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A Community Response to Sheriffs’ Announcements to Limits on Police-ICE Collaboration

A Community Response to Sheriffs’ Announcements to Limits on Police-ICE Collaboration

After years of community pressure across Oregon and across the country, the Multnomah, Clackamas, and Washington County Sheriffs’ Offices have finally announced that, as of May 16, 2014, they will stop honoring requests from federal Immigration and Customs Enforcement (ICE) to hold undocumented individuals in jail for transfer to ICE custody. The Sheriffs’ decisions directly follow a federal judge’s ruling that Clackamas County violated a woman’s 4th amendment rights by holding her for immigration authorities. The ruling says that Oregon jails should not be holding noncitizens if the only reason to do so is an ICE hold (or detainer). And furthermore, that counties are potentially liable if they do so.

This is big news! This may prevent hundreds of Oregonians from being swept into immigration proceedings. But let’s be clear on a couple of things. This ruling was made possible by years of work by undocumented people, their families, and the larger community coming together, organizing, and denouncing this injustice. The Sheriffs’ have not made this decision based on their good will or because they suddenly had a change of heart. They are doing it because they are scared of being sued for damages.

The ruling, and the announcements by the Multnomah, Clackamas and Washington County Sheriffs’ have led to a domino effect, with a dozen Oregon counties now publicly announcing that they will stop holding undocumented people in jail on ICE’s request if only reason to do so is because of their legal status. At this moment in time, Clackamas, Washington, Multnomah, Deschutes, Hood River, Wasco, Sherman, Wheeler, Marion, Jefferson, and Gilliam counties have all issued announcements that they will stop honoring ICE holds.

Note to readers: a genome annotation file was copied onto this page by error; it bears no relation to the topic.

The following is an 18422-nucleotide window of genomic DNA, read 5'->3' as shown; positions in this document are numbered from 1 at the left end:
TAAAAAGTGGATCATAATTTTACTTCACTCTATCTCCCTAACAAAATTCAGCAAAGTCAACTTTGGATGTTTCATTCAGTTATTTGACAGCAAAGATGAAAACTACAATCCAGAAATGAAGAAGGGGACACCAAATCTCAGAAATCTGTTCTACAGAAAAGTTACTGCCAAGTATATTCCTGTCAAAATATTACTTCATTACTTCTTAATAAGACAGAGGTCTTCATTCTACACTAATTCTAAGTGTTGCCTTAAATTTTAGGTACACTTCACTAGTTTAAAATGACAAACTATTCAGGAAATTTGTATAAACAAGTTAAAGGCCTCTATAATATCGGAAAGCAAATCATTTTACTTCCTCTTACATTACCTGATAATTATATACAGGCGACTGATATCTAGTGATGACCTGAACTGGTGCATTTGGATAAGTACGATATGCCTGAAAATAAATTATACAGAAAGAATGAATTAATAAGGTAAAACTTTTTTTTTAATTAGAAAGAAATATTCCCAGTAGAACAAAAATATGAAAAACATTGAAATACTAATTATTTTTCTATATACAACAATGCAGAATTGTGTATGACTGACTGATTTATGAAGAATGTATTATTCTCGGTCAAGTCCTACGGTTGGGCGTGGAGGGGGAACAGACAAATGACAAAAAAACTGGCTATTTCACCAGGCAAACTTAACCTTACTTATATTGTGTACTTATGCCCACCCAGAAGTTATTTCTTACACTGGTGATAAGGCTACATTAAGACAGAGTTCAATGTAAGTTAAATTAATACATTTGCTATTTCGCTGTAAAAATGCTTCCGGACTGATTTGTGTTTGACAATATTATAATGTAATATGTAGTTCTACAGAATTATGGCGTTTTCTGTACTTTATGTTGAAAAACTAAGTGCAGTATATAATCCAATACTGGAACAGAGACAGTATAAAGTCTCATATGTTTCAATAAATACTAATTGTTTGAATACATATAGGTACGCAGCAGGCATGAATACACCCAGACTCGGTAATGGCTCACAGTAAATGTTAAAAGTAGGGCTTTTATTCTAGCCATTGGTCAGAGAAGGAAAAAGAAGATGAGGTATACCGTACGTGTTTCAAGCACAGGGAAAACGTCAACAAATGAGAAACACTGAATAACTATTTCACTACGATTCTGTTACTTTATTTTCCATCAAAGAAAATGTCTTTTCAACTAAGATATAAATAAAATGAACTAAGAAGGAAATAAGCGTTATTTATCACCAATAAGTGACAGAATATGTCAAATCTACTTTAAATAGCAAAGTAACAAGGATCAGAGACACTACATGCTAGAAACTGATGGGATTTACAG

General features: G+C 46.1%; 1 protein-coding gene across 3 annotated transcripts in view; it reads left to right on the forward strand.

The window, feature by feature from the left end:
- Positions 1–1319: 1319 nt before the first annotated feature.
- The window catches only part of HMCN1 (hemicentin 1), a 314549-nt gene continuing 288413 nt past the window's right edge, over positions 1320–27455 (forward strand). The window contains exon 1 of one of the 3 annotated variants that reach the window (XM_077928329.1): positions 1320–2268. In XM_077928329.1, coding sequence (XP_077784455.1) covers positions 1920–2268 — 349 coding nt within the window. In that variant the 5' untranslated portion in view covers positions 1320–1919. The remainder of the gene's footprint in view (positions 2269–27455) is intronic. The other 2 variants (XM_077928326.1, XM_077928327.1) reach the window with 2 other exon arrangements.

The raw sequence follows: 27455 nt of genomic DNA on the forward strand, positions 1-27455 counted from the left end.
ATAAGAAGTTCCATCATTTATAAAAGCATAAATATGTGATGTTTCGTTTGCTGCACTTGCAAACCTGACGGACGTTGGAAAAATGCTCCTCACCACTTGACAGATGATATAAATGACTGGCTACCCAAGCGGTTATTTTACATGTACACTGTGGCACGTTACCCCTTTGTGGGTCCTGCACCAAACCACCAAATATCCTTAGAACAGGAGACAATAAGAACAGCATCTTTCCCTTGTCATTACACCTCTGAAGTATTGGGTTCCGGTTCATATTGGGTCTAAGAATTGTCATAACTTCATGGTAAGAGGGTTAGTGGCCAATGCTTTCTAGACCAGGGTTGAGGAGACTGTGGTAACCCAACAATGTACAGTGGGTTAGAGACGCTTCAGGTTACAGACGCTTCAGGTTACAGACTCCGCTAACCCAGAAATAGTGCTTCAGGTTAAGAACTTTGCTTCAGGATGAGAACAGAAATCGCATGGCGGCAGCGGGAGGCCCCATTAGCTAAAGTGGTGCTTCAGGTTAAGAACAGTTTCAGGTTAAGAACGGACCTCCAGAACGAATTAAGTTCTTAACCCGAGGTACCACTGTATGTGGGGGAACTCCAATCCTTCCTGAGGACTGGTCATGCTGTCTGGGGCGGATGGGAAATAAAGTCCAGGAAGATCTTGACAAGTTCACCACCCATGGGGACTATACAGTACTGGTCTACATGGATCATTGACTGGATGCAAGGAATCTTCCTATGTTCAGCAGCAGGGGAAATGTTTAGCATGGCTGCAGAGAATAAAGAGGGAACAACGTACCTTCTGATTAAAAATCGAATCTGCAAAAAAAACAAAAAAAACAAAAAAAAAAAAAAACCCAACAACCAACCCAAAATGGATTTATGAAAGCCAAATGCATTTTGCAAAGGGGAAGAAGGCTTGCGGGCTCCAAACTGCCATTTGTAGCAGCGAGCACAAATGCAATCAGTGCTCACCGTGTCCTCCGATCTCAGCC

This comes the same week that a similar policy was announced in Philadelphia. It directly follows two Oregon Dream Activist release campaigns targeting the Washington County Sheriff’s office for their collaboration with ICE.  These decisions come at a time when detainees at the Northwest Detention Center are organizing from the inside for fair treatment, the Bring Them Home Campaign is organizing from both sides of the border to bring people back to the US after deportations, and the Ni Uno Mas (Not One More) campaign is organizing civil disobediences across the country.

We are seeing a surge of exciting actions in the immigrants’ rights movement. And we are seeing political shifts as a result. Specifically, it seems that it is no longer politically feasible in many places for local police to collaborate directly with immigrations enforcement – a practice that has been the norm in many places since the national Secure Communities program began in 2008.

 

What will the Sheriffs’ announcements actually mean for our communities?

The news that counties will be limiting collaboration with ICE is good news. Years of local law enforcement collaboration with ICE holds has been devastating to thousands of Oregonians. In Clackamas county alone, over 1500 people in the last five years were held in jail for transfer into ICE custody. The decision by these counties is having an immediate effect. This week, people across the state have been released from county jails because of the decision. Further, it is a great accomplishment to know that many undocumented people in Oregon will now feel less fear going about their daily lives; driving to work, going to school, and escaping domestic violence.